A group of researchers are enthusiastic over recent progress in discovering what makes spider silk so strong. Using a high-tech, but non-invasive, technique, scientists believe they are closer to uncovering the secrets behind the strength of spider silk.
Researchers have long been intrigued over the strength of spider silk, leading to the question, what is contained within its properties that makes it so strong? Scientists at Arizona State University are excited over their recent progress in attempts to discover the secrets of spider silk.
According to a news release from Arizona State University, scientists are on their way to understanding what the properties are within the fiber that spiders spin. Spider silk is known for its unique strength. Last year one researcher even made violin strings out of spider silk.
"Spider silk has a unique combination of mechanical strength and elasticity that make it one of the toughest materials we know," said Professor Jeffery Yarger of ASU's Department of Chemistry and Biochemistry, and lead researcher of the study, said in a press release. "This work represents the most complete understanding we have of the underlying mechanical properties of spider silks."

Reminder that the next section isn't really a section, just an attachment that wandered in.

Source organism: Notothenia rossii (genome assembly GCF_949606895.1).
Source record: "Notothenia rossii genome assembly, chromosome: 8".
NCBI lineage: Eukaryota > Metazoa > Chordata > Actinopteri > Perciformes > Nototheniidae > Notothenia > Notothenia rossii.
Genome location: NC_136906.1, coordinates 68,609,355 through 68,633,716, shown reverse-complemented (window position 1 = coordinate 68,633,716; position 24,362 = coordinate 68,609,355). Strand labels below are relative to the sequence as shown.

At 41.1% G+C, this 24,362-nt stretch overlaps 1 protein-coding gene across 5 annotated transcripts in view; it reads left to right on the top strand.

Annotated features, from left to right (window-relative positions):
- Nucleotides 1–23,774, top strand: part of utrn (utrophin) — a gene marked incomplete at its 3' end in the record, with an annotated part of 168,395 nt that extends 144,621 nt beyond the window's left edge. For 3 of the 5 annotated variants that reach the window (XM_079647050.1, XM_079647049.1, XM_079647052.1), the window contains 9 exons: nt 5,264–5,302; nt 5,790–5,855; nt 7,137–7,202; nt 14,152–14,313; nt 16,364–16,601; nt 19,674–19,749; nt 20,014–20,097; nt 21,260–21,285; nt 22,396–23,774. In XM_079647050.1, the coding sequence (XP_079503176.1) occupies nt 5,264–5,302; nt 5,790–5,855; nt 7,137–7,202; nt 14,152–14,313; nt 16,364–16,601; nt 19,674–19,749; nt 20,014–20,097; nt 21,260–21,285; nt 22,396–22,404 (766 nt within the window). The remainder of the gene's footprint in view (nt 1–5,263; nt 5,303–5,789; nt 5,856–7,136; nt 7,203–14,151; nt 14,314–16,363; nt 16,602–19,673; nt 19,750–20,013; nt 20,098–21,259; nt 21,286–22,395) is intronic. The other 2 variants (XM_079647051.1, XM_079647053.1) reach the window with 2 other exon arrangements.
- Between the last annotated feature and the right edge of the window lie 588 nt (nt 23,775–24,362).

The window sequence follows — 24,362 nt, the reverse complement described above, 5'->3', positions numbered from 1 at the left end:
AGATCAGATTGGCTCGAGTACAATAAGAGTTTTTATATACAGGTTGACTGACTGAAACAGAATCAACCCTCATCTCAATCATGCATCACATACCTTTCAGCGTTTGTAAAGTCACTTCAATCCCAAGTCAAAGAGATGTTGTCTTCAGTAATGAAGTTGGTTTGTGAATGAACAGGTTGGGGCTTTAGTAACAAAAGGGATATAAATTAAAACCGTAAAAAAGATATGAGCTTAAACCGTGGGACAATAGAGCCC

Biochemistry undergraduate researcher, Paul Akhenblit, obtaining samples in the lab.
Arizona researchers used a "sophisticated but non-invasive" laser light scattering technique to learn more about spider silk. Called the Brillouin light scattering technique, it uses a very low powered laser, under 3.5 milliwatts. Using this technique, scientists were able to carefully study four different types of spider webs and take measurements.
"This information should help provide a blueprint for structural engineering of an abundant array of bio-inspired materials, such as precise materials engineering of synthetic fibers to create stronger, stretchier, and more elastic materials," explained Yarger. "This study is unique in that we can extract all the elastic properties of spider silk that cannot and have not been measured with conventional testing."
It is hoped that one day it can be used to help strengthen a variety of products ranging from bulletproof vests to artificial tendons, scientists said.
The paper, entitled "Non-invasive determination of the complete elastic moduli of spider silks", has been published in the online issue of Nature Materials.
Scientists have long been interested in spider silk and the remarkable strength of its fibers. Recently, Live Science reported that another group of researchers produced a nanotube fiber that mimicked spider silk.
Last year Italian and American scientists working together found what they described as the 'most stretchable' type of spider silk found to date. These samples were found in a cave located in Italy.